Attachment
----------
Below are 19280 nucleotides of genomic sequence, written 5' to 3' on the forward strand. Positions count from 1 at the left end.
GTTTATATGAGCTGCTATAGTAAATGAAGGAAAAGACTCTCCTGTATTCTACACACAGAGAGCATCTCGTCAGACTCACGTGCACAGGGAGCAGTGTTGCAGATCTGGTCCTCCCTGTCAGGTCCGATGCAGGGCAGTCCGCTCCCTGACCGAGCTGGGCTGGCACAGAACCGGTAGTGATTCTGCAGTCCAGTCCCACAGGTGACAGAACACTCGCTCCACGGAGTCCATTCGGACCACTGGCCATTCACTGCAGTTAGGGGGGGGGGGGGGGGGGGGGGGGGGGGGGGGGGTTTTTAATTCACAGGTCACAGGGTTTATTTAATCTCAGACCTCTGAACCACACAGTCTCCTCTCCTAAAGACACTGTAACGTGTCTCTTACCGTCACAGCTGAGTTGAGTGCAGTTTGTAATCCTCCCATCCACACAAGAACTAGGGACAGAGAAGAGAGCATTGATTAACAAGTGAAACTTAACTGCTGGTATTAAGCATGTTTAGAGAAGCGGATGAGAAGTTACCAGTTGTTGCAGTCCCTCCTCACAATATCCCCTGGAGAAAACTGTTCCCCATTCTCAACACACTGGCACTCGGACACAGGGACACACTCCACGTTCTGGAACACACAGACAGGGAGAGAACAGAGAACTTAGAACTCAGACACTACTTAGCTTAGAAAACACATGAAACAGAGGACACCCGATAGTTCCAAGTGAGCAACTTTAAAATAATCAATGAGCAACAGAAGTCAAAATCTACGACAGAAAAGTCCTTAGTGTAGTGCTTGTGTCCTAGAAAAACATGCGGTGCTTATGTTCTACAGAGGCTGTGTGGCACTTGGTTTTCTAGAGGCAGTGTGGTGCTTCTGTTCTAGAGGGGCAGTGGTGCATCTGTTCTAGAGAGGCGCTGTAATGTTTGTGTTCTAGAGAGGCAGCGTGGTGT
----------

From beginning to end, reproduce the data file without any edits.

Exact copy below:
Below are 19280 nucleotides of genomic sequence, written 5' to 3' on the forward strand. Positions count from 1 at the left end.
GTTTATATGAGCTGCTATAGTAAATGAAGGAAAAGACTCTCCTGTATTCTACACACAGAGAGCATCTCGTCAGACTCACGTGCACAGGGAGCAGTGTTGCAGATCTGGTCCTCCCTGTCAGGTCCGATGCAGGGCAGTCCGCTCCCTGACCGAGCTGGGCTGGCACAGAACCGGTAGTGATTCTGCAGTCCAGTCCCACAGGTGACAGAACACTCGCTCCACGGAGTCCATTCGGACCACTGGCCATTCACTGCAGTTAGGGGGGGGGGGGGGGGGGGGGGGGGGGGGGGGGGTTTTTAATTCACAGGTCACAGGGTTTATTTAATCTCAGACCTCTGAACCACACAGTCTCCTCTCCTAAAGACACTGTAACGTGTCTCTTACCGTCACAGCTGAGTTGAGTGCAGTTTGTAATCCTCCCATCCACACAAGAACTAGGGACAGAGAAGAGAGCATTGATTAACAAGTGAAACTTAACTGCTGGTATTAAGCATGTTTAGAGAAGCGGATGAGAAGTTACCAGTTGTTGCAGTCCCTCCTCACAATATCCCCTGGAGAAAACTGTTCCCCATTCTCAACACACTGGCACTCGGACACAGGGACACACTCCACGTTCTGGAACACACAGACAGGGAGAGAACAGAGAACTTAGAACTCAGACACTACTTAGCTTAGAAAACACATGAAACAGAGGACACCCGATAGTTCCAAGTGAGCAACTTTAAAATAATCAATGAGCAACAGAAGTCAAAATCTACGACAGAAAAGTCCTTAGTGTAGTGCTTGTGTCCTAGAAAAACATGCGGTGCTTATGTTCTACAGAGGCTGTGTGGCACTTGGTTTTCTAGAGGCAGTGTGGTGCTTCTGTTCTAGAGGGGCAGTGGTGCATCTGTTCTAGAGAGGCGCTGTAATGTTTGTGTTCTAGAGAGGCAGCGTGGTGT